The reason I take such pains with the gathering of Obama's audience is that this dynamic would turn out to be predictive of its reaction to his remarks. This was never a rock concert. The crowd was low-key, thoughtful rather than kinetic. There was never raucousness or moments of ecstasy. Inside the security perimeter, the smaller Siegessaule group were a bit cowed, suddenly shy some of them, when Senator Obama first appeared. Here in the flesh was the man they'd followed for so long, and now stood hours to see, and he wasn't quite what they expected -- slighter in stature (the illusion of perspective, man in front of massive backdrop), quiet in tone and modest in his opening remarks. The crowd, thrown slightly off-balance, applauded, but less than strenuously. There would never be a moment, as it had for John Kennedy, when a roar of approval drowned the speech. These Germans, other Europeans and Americans Abroad had been expecting the kind of over-the-top experience they'd read about and scrutinized on YouTube videos of Obama rallies back in the States. That's what many of them had come for. Likely few of them had come to hear a rather long and rambling foreign policy speech calling on everyone to engage more with the world, to the point of sacrifice, in the coming years.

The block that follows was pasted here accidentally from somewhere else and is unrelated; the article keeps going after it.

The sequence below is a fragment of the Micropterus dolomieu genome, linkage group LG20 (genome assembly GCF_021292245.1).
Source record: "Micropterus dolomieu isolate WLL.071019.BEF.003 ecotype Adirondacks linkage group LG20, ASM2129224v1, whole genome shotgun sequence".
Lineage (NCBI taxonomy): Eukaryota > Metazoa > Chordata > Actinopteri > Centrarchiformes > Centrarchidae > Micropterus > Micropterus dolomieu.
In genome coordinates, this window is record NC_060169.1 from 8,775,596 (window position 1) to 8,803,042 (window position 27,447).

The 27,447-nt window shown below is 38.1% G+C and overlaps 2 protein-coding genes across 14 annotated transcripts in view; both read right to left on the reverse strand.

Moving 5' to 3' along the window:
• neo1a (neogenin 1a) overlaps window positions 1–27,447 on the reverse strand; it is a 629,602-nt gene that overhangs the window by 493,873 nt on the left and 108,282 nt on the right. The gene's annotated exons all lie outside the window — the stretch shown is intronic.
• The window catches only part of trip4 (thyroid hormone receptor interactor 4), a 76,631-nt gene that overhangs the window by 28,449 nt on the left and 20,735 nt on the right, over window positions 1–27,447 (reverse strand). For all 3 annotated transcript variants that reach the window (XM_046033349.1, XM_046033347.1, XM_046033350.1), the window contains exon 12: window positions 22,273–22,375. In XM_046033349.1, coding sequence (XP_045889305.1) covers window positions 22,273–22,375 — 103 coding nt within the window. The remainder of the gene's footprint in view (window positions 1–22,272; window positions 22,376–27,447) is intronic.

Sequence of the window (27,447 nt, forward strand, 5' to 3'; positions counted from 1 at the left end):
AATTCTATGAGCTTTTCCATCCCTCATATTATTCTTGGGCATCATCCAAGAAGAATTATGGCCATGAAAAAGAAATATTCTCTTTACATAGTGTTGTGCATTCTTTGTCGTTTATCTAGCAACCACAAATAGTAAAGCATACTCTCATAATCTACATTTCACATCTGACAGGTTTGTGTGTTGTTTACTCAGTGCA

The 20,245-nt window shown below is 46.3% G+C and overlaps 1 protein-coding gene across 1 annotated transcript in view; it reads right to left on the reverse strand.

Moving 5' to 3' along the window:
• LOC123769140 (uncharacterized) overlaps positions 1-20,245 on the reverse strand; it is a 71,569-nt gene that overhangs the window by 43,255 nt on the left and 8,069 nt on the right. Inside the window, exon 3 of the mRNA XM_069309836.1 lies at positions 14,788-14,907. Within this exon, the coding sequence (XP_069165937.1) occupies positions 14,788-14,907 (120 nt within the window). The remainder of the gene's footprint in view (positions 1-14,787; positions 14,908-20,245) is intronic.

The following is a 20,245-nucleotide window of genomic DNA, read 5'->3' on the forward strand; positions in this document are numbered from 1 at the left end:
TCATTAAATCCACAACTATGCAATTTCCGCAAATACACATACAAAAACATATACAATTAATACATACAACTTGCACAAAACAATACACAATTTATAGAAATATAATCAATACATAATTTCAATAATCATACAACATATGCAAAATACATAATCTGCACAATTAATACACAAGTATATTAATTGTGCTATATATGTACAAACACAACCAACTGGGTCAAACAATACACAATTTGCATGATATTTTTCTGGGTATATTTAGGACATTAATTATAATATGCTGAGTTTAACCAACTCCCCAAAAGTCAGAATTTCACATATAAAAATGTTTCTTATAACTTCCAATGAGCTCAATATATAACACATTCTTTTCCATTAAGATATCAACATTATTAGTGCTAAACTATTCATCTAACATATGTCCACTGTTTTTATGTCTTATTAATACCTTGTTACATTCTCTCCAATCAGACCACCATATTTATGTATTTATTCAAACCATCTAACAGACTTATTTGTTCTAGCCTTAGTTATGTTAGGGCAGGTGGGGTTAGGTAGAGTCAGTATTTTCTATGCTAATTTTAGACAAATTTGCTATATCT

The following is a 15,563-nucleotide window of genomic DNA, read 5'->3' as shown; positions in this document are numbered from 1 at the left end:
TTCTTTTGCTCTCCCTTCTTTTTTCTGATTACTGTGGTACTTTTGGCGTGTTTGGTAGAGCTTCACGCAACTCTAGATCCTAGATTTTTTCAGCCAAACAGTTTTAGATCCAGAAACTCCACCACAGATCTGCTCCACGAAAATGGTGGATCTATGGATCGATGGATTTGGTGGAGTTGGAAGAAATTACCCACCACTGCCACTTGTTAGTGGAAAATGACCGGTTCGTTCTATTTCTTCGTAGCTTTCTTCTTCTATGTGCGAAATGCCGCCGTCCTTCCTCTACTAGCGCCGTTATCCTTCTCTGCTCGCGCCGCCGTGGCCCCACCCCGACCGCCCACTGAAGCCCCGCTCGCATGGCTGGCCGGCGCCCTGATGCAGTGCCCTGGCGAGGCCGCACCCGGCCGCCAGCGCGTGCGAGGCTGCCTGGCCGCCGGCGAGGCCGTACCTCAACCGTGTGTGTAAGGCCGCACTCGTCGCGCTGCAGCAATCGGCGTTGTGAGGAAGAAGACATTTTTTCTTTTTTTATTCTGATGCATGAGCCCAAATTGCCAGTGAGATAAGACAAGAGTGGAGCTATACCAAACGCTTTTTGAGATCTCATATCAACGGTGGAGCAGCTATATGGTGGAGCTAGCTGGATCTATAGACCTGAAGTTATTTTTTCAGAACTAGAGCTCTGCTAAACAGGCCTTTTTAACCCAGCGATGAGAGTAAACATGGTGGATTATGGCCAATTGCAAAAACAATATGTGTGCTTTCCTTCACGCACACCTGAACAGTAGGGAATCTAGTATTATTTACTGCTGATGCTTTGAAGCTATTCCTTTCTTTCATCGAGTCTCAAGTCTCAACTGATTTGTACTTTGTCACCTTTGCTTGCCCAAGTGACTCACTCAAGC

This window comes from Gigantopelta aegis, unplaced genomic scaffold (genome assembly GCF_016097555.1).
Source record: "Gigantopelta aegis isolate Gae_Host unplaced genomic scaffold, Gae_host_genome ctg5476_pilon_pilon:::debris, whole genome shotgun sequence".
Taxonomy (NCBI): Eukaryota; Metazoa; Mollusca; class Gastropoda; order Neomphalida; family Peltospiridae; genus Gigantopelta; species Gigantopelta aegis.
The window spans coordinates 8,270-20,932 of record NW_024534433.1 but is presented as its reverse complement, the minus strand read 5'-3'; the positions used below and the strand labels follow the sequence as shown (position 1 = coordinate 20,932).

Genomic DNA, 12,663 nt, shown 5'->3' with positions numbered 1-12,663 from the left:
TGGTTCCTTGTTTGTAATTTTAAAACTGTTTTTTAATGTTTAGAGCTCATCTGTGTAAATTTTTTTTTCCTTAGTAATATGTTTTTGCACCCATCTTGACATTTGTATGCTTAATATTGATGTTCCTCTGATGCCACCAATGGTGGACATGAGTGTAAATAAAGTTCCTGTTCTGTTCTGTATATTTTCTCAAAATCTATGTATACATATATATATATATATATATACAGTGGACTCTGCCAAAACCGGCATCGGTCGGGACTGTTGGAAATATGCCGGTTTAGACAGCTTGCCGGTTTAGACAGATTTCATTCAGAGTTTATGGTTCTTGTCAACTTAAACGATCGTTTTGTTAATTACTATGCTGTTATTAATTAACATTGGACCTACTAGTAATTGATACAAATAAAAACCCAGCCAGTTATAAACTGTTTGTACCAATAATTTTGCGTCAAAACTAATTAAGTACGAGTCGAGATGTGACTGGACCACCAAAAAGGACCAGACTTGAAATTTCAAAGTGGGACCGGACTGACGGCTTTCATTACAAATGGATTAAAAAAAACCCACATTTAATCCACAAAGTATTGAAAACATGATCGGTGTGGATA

Therefore, the now iconic severely foreshortened photograph of Obama, seen from the back, looking down at a squeeze of uplifted faces and cell phone cameras is misleading, and not only because the German police had never allowed the inner area to become that packed. (There was always plenty of space to move around.) The important point is that, even as cameras clicked, mood below the Siegessaule was deflating. The Europeans in the crowd had been expecting first off from Obama an initial compliment in German. Indeed the German and other foreign press had spent the last several hours speculating exactly what Obama might contribute after Kennedy ("Lass' sie nach Berlin en kommen"), Reagan ("Ich hab noch einen Koffer in Berlin") and Clinton ("Amerika steht an ihrer Seite, jetzt und fuer immer"). Why Senator Obama chose not to speak a little German (because he is not a President following the Berlin footsteps of Kennedy, Reagan and Clinton, or because he disdained the use of the phonetic help he would've needed) is immaterial. The fact is that the Germans were expecting an acknowledgment of their language and a tribute to it. I know, because I sat among that group for over three hours before Obama appeared.

Obama also failed to give the crowd a memorable line -- one that, having waited so long to hear it, they could take away with them. Bill Clinton, speaking before the Brandenburg Gate in July 1994, had given them a line: "starting in the strong hearts and candlelit streets of Leipzig, you turned your dreams of a better life into the chisels of liberty." Ronald Reagan had challenged, "Come here to this gate! Mr. Gorbachev, open this gate! Mr. Gorbachev, tear down this wall!" And John Kennedy had electrified them with a few short paragraphs that today stand as one of the great American presidential speeches. Senator Obama's reputation for oratory is such that many Germans were expecting him to meet the bar Kennedy had set in1963. But for many reasons Obama was never going to achieve that kind of historical moment.